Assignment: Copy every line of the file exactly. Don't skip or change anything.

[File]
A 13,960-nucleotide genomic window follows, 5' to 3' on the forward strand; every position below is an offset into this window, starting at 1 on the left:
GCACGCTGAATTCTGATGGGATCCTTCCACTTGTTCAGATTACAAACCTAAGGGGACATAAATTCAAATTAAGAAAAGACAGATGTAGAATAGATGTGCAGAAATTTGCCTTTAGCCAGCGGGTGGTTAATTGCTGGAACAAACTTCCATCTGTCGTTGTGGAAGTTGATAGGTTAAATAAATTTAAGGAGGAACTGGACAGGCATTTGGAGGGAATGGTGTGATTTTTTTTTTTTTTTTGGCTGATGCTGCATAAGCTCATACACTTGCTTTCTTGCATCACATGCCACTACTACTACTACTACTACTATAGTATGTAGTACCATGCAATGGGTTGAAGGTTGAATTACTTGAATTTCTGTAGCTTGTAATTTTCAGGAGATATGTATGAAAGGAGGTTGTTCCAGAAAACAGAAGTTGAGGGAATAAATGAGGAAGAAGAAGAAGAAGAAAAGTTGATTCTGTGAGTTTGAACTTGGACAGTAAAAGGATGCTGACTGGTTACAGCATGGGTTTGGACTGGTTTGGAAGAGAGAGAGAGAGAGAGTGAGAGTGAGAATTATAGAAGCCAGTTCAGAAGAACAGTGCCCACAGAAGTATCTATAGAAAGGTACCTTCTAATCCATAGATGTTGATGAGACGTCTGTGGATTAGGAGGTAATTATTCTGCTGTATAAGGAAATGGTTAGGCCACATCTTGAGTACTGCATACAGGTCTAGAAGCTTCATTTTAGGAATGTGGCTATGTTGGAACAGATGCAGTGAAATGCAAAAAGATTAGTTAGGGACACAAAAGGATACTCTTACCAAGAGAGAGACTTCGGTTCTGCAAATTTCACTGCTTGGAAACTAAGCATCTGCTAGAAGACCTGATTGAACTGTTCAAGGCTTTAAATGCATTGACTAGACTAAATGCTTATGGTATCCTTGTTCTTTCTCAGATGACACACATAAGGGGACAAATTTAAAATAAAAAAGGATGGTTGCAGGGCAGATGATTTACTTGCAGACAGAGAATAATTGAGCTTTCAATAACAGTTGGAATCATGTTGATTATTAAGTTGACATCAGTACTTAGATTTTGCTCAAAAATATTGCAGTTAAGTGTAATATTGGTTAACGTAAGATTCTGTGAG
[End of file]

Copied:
A 13,960-nucleotide genomic window follows, 5' to 3' on the forward strand; every position below is an offset into this window, starting at 1 on the left:
GCACGCTGAATTCTGATGGGATCCTTCCACTTGTTCAGATTACAAACCTAAGGGGACATAAATTCAAATTAAGAAAAGACAGATGTAGAATAGATGTGCAGAAATTTGCCTTTAGCCAGCGGGTGGTTAATTGCTGGAACAAACTTCCATCTGTCGTTGTGGAAGTTGATAGGTTAAATAAATTTAAGGAGGAACTGGACAGGCATTTGGAGGGAATGGTGTGATTTTTTTTTTTTTTTTGGCTGATGCTGCATAAGCTCATACACTTGCTTTCTTGCATCACATGCCACTACTACTACTACTACTACTATAGTATGTAGTACCATGCAATGGGTTGAAGGTTGAATTACTTGAATTTCTGTAGCTTGTAATTTTCAGGAGATATGTATGAAAGGAGGTTGTTCCAGAAAACAGAAGTTGAGGGAATAAATGAGGAAGAAGAAGAAGAAGAAAAGTTGATTCTGTGAGTTTGAACTTGGACAGTAAAAGGATGCTGACTGGTTACAGCATGGGTTTGGACTGGTTTGGAAGAGAGAGAGAGAGAGAGTGAGAGTGAGAATTATAGAAGCCAGTTCAGAAGAACAGTGCCCACAGAAGTATCTATAGAAAGGTACCTTCTAATCCATAGATGTTGATGAGACGTCTGTGGATTAGGAGGTAATTATTCTGCTGTATAAGGAAATGGTTAGGCCACATCTTGAGTACTGCATACAGGTCTAGAAGCTTCATTTTAGGAATGTGGCTATGTTGGAACAGATGCAGTGAAATGCAAAAAGATTAGTTAGGGACACAAAAGGATACTCTTACCAAGAGAGAGACTTCGGTTCTGCAAATTTCACTGCTTGGAAACTAAGCATCTGCTAGAAGACCTGATTGAACTGTTCAAGGCTTTAAATGCATTGACTAGACTAAATGCTTATGGTATCCTTGTTCTTTCTCAGATGACACACATAAGGGGACAAATTTAAAATAAAAAAGGATGGTTGCAGGGCAGATGATTTACTTGCAGACAGAGAATAATTGAGCTTTCAATAACAGTTGGAATCATGTTGATTATTAAGTTGACATCAGTACTTAGATTTTGCTCAAAAATATTGCAGTTAAGTGTAATATTGGTTAACGTAAGATTCTGTGAG